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Low penetration hampering mutual fund growth

Posted on Dec 12, 05:59PM | IBNS

Low penetration resulting in an insignificant share in investor's portfolio owing to lack of financial awareness are certain key inter-related reasons hurting the growth of mutual fund industry in India, an ASSOCHAM-CRISIL study said on Wednesday. "Greater use of technology aligned with a well-planned strategy integrated into the business model together with channeling long-term investments into mutual funds, scientific financial planning to provide new products and services and utilizing the banking network to increase penetration through simpler products are certain significant steps," suggested the study titled 'Mutual Fund: Multiply Your Wealth with Investors' Protection'.

It was jointly released by apex industry body The Associated Chambers of Commerce and Industry of India (ASSOCHAM) and leading rating agency CRISIL (Credit Rating and Information Services of India Limited).

"There is a need to make mutual funds a good business proposition to expand their reach to smaller cities, towns and rural areas and solution to this lies in greater adoption of technology and innovative products," said C.S. Mohapatra, advisor, Financial Stability Development Council, Department of Economic Affairs in the Union Finance Ministry, while inaugurating the 13th Mutual Fund Summit organised by ASSOCHAM in New Delhi on Wednesday.

"Miss-selling and complexity makes people jittery to enter financial sector and there is a need to inform fund managers, distributors and people in the selling business to sell the right kind of product to right kind of information," said Mohapatra.

Mutual funds have a long way to go in terms of penetrating investors' savings pie evidently as there are just over 3,800 mutual fund folios per lakh of population in India as against over 50,000 savings bank accounts and over 26,500 life insurance policies, according to the ASSOCHAM-CRISIL study.

Most of the Indians park almost half of their total savings in bank deposits followed by insurance which commands over 20 per cent of the savings pie followed by various market-linked investment avenues like shares, debentures, mutual funds and others which have less than five per cent share, highlights the study.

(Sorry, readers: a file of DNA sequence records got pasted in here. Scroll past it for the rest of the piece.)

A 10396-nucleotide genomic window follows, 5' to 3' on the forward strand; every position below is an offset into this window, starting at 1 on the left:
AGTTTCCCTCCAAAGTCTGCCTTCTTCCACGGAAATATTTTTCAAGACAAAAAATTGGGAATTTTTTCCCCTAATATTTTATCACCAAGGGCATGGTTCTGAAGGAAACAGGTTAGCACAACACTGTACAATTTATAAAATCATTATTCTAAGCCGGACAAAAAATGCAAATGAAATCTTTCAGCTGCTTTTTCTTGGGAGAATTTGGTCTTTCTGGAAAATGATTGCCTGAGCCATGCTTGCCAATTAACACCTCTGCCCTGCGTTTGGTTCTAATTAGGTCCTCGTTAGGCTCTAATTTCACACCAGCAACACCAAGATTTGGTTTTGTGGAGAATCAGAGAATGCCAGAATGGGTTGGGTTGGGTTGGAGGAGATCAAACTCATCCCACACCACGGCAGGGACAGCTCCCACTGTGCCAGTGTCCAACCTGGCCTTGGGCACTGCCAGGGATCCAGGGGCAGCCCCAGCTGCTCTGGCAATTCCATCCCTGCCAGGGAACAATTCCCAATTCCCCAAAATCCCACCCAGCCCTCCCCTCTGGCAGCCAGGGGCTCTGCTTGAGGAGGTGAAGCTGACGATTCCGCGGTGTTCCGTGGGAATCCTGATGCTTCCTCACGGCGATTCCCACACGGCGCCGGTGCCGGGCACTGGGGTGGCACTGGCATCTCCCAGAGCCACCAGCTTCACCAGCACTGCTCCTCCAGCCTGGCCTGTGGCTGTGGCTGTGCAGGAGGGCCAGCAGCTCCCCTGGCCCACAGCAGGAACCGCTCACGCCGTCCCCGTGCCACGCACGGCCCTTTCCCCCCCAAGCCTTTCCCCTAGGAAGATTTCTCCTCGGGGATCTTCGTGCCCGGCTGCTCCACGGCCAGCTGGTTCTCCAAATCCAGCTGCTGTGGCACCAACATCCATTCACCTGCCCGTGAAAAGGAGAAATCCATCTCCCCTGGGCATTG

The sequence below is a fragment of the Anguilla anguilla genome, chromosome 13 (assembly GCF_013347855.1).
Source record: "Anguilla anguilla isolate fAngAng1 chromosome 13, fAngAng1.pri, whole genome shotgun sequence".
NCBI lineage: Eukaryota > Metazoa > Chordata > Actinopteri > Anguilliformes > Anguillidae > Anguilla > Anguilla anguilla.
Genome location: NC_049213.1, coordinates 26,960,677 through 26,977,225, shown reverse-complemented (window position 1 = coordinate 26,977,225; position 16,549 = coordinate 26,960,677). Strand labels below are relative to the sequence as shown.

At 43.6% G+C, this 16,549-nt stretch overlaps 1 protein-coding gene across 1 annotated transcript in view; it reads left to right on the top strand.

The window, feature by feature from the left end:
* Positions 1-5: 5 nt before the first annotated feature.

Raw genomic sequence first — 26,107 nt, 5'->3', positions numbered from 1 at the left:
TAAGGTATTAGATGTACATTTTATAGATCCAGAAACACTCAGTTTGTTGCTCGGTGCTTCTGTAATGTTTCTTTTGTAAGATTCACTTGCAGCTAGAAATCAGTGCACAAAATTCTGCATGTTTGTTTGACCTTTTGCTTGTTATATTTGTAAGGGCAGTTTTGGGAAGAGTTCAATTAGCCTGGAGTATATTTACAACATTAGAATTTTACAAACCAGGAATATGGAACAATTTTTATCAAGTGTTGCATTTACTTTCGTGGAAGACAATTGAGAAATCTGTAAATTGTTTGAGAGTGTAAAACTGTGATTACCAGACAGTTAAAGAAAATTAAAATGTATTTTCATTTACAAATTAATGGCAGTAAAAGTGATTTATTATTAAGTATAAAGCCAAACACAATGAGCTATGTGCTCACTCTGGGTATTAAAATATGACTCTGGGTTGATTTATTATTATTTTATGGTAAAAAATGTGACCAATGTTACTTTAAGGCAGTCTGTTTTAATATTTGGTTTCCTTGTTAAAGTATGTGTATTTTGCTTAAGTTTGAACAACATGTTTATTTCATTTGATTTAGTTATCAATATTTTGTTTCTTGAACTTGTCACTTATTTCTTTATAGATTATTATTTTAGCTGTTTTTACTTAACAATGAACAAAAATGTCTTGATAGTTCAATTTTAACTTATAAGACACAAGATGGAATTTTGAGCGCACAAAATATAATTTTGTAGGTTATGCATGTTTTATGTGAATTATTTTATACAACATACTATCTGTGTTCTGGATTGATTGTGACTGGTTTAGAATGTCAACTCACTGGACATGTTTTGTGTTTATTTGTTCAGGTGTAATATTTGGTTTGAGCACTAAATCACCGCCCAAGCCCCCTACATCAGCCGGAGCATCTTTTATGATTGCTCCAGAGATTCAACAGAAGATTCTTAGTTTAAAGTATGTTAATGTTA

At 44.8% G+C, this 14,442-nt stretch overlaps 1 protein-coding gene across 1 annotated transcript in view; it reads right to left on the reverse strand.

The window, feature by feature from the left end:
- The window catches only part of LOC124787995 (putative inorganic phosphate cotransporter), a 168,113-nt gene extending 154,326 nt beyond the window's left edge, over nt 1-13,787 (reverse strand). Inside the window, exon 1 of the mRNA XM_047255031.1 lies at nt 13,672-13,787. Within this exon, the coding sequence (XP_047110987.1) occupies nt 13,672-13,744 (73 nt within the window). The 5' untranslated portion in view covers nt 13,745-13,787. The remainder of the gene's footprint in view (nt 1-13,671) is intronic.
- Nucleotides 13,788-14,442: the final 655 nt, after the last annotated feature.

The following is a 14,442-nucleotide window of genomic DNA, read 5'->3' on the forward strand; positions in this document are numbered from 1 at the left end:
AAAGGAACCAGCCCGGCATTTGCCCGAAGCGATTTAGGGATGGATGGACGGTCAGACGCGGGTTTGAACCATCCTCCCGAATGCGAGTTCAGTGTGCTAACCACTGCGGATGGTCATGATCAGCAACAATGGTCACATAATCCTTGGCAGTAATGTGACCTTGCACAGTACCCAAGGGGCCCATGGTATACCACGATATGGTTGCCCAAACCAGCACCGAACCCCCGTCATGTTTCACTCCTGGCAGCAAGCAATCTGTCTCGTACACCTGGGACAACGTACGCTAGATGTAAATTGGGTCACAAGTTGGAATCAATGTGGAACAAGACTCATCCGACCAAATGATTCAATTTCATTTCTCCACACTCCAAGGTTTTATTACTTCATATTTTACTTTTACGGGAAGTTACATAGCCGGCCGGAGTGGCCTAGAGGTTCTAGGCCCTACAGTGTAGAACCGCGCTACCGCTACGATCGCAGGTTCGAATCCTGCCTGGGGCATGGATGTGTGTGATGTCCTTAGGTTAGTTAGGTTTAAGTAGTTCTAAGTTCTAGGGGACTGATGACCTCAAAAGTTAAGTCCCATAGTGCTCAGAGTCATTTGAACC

Besides, only a handful of Indian households prepare and follow a financial budget, hardly discuss financial matters and have limited awareness about long term investment options and their benefits.

"Proper understanding of various kinds of financial products available is critical for prospective investors and they should have a long term financial plan for sustainable growth," said the study.

"Growing disposable incomes, persistently high inflation, improving lifestyles and growing aspirations amid people are certain factors which might lead to noticeable shift in preference of mutual funds as an investment avenue as we move ahead."

Challenging market scenario for last couple of years would provide valuable inputs for product innovation and improvements to help mutual fund industry to cater to retail investors.

Besides, there is a need to reposition ETFs (Exchange Traded Funds) and SIPs (Systematic Investment Plans) and create benefits of such investment vehicles to increase investment in market oriented products.

An appropriate proportion of long-term investible pension funds should be allowed to invest in mutual fund schemes to provide boost to the industry and earn better returns, said the ASSOCHAM-CRISIL study. Besides, there is also a need to consolidate schemes with similar objectives following a standard product labeling practice across the industry.

The fund names must also be made simpler to understand and give an idea of the risk return trade-off to be borne by investor and minimum investment horizon so that investor is able to make informed investment decisions.